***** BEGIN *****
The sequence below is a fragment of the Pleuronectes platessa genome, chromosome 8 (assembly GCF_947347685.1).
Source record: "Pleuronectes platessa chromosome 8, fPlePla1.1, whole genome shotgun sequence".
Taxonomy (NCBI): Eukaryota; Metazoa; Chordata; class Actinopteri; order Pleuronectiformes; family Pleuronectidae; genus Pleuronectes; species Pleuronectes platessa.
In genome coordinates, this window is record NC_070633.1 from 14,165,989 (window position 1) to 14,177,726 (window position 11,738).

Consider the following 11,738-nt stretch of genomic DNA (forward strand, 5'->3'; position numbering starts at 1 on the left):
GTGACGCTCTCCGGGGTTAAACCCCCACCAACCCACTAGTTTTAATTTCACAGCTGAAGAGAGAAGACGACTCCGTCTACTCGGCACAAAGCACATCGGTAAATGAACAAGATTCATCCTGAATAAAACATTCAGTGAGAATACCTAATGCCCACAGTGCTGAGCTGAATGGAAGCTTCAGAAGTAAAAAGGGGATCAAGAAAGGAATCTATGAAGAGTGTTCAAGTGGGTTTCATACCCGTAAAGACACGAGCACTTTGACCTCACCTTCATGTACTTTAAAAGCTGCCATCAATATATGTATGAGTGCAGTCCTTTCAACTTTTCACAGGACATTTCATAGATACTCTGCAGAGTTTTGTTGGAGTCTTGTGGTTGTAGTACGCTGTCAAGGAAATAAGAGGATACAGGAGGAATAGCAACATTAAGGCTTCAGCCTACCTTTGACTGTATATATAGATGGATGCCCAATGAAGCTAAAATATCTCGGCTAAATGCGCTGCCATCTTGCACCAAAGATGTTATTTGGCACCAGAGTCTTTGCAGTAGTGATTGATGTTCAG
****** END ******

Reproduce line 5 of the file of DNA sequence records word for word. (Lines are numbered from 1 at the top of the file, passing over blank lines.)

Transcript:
Consider the following 11,738-nt stretch of genomic DNA (forward strand, 5'->3'; position numbering starts at 1 on the left):